the directory to which the options file is written, and its
default name template. Make can also print out the options
files that it has created, each uniquely named, as debug aids,
and NOT delete them in that case.
The syntax starting with "<@<" and ending with "<" as the
first character of a line will often be added to just one of
the included Makefiles, where the list of options is defined
for the whole lot. So, this proposal seems to meet the
Does this seem a useful addition to GNU make? Does the
proposal so far meet the requirements? Are the requirements
appropriate? Complete? Does the proposed syntax actually
avoid existing useful command syntax that might occur in
Ignore the here-document feature by discarding the syntax
and passing the options in place on the command line, in
the style of (1).
Process here-documents in debug mode, by adding them to
the command-printing output and not deleting the files
when the command has finished.
Make processes the here-document control characters ('<'
in this RFC) *after* the variable-expansion phase of
command processing, so that expanded variables can be
written to the here-document. This means that the control
characters may be the result of a variable's expansion,
which is the most likely way that a here-document will be
The characters between the starting '<' control characters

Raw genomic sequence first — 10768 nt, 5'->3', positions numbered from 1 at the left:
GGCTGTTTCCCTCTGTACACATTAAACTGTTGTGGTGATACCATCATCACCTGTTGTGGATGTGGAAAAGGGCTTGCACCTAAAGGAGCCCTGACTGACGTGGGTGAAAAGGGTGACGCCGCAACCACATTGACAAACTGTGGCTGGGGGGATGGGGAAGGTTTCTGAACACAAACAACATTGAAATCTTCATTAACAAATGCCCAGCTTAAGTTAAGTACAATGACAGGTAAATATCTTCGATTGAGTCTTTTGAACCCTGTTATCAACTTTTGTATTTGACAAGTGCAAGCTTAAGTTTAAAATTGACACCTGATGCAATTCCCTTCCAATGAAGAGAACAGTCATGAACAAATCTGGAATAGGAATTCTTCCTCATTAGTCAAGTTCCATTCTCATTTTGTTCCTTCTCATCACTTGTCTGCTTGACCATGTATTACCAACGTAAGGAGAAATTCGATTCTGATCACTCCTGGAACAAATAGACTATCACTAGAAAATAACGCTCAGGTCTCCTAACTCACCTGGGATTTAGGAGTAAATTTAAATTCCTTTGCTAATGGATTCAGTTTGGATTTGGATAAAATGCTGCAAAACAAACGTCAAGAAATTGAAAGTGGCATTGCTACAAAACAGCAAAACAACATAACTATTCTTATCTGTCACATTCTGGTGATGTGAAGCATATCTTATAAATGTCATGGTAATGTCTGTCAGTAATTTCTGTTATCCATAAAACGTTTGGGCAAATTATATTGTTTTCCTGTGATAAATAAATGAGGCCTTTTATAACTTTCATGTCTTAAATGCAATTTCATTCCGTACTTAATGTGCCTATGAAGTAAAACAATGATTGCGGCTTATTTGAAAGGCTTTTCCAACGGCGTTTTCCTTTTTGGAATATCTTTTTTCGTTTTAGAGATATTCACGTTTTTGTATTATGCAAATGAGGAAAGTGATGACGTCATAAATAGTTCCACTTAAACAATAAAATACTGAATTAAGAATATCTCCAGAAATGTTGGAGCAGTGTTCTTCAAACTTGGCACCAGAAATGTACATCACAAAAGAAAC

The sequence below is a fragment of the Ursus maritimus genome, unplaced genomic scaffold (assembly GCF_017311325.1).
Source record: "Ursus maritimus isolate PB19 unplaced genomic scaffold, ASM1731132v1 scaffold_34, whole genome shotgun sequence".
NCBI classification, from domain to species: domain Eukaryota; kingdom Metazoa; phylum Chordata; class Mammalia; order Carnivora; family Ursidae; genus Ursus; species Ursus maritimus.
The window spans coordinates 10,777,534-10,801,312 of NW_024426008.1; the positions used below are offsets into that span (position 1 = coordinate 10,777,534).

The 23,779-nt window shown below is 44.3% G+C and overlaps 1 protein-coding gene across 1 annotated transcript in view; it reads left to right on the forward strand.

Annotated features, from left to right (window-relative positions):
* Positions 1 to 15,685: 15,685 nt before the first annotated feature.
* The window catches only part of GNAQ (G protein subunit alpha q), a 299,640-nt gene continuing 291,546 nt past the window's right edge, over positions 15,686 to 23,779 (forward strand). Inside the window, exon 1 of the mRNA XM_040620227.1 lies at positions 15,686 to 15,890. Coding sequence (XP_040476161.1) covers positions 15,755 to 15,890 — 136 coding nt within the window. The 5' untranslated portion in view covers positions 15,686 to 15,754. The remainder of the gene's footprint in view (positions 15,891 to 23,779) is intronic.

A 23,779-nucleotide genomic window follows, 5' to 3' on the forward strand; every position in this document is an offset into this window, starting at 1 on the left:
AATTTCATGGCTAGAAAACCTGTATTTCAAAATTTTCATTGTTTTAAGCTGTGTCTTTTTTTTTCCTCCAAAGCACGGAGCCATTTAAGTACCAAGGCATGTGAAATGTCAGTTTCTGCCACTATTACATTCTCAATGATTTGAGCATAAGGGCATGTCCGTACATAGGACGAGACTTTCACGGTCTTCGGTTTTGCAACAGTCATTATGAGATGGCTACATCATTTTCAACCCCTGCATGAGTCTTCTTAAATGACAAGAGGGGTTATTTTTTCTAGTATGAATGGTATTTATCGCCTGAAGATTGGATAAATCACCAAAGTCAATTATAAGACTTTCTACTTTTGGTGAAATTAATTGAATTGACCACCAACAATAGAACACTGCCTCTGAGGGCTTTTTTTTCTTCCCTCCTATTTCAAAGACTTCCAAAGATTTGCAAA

form the option string, which is interposed onto the
generated command line. If the option string has no
leading hyphen, one is supplied. So the example "<@<" is
interposed as "-@" on the command line.
A hyphen following the "<@<" causes leading whitespace on
each line of the here-document, and on the terminating
line (with the '<' first on it) to be suppressed. An
optional equal sign following the "<@<" places an equal
sign between the option string and the option file name;
otherwise a single space is the separator.
Backslash-newline sequences are preserved. The body of
options is correctly terminated by an un-backslashed '<',
and is incorrectly terminated by an unbackslashed newline.
Any error (malloc failure, input/output failure) in
processing a correctly spelled here-document causes its
handling to go to the "ignore mode" described under the
Make Options section, and a warning is printed. Incorrect
here-document syntax will cause a parsing error to be
printed, and make will terminate.
$(HERE_DIR), $(HERE_FILE) are pre-defined, but changeable,
variables containing the directory (defaulting to $TMPDIR)
and filename template (defaulting to HERE_DOCcc-xxxx-yy)
used in the style of the tmpfile(3) library call. The cc
field of the name is a copy of the characters between the
first two '<' control characters which mark the start of
the here-document. The xxxx and yy fields, which can be
any number of characters, are expanded into a
command-group number and a here-document number within the
Are the implementation descriptions clear enough to
a) document the feature
b) write tests
c) implement from?